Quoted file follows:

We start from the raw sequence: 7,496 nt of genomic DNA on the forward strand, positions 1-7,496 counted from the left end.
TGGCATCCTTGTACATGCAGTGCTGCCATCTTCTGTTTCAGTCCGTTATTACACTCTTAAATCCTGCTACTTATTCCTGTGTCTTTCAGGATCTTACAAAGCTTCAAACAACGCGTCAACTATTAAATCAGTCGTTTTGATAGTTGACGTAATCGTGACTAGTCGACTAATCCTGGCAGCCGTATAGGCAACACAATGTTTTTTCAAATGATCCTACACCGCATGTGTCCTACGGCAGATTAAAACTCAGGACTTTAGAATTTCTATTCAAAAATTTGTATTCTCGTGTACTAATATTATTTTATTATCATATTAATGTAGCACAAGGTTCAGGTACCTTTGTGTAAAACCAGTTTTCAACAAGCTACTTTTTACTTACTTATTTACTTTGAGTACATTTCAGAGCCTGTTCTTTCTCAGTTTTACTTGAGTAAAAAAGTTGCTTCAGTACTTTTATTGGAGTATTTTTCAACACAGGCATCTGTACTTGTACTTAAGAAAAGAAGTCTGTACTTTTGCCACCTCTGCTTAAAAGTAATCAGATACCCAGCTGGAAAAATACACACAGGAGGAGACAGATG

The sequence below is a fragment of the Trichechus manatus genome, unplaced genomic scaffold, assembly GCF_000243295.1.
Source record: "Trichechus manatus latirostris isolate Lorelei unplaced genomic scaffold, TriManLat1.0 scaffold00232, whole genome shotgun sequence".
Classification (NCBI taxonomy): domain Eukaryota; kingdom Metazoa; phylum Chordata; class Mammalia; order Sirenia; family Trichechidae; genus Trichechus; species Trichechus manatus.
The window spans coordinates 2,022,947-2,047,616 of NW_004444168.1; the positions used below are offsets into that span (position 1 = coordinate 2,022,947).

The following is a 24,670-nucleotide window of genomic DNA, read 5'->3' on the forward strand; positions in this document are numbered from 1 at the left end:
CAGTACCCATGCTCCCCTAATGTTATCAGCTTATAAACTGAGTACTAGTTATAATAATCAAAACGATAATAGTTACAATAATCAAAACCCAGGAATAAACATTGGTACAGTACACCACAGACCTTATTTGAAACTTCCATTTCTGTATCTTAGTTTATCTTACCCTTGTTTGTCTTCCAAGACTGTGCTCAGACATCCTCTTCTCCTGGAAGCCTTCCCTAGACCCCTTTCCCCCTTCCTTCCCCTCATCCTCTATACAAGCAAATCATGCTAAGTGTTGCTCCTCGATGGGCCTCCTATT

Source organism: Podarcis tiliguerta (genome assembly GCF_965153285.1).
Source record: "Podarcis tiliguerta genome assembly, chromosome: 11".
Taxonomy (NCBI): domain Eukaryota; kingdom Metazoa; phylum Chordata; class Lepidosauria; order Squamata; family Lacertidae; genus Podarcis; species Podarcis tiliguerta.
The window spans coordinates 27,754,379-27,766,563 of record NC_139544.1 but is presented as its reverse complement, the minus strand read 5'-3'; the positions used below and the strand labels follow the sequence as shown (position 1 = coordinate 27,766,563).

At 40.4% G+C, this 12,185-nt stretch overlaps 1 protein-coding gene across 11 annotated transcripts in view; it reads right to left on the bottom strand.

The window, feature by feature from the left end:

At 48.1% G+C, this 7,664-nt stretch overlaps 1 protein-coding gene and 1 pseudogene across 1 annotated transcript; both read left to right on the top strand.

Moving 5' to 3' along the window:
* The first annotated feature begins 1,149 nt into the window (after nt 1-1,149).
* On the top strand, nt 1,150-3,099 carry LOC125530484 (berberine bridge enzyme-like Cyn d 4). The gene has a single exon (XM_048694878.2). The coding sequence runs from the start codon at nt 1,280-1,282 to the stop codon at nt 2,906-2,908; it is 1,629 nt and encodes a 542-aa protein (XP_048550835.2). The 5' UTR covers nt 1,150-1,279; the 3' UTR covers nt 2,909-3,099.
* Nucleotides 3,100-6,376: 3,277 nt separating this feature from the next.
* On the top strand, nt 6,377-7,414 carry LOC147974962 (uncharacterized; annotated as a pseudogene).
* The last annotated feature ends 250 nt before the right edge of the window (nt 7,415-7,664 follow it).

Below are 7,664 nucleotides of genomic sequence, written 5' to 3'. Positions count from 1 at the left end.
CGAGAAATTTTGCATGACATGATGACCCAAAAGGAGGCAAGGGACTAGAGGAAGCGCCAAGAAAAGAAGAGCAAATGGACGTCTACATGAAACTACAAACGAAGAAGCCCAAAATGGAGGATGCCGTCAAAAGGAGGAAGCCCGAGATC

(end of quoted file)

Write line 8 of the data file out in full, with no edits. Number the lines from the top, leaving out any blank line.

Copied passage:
CAGTACCCATGCTCCCCTAATGTTATCAGCTTATAAACTGAGTACTAGTTATAATAATCAAAACGATAATAGTTACAATAATCAAAACCCAGGAATAAACATTGGTACAGTACACCACAGACCTTATTTGAAACTTCCATTTCTGTATCTTAGTTTATCTTACCCTTGTTTGTCTTCCAAGACTGTGCTCAGACATCCTCTTCTCCTGGAAGCCTTCCCTAGACCCCTTTCCCCCTTCCTTCCCCTCATCCTCTATACAAGCAAATCATGCTAAGTGTTGCTCCTCGATGGGCCTCCTATT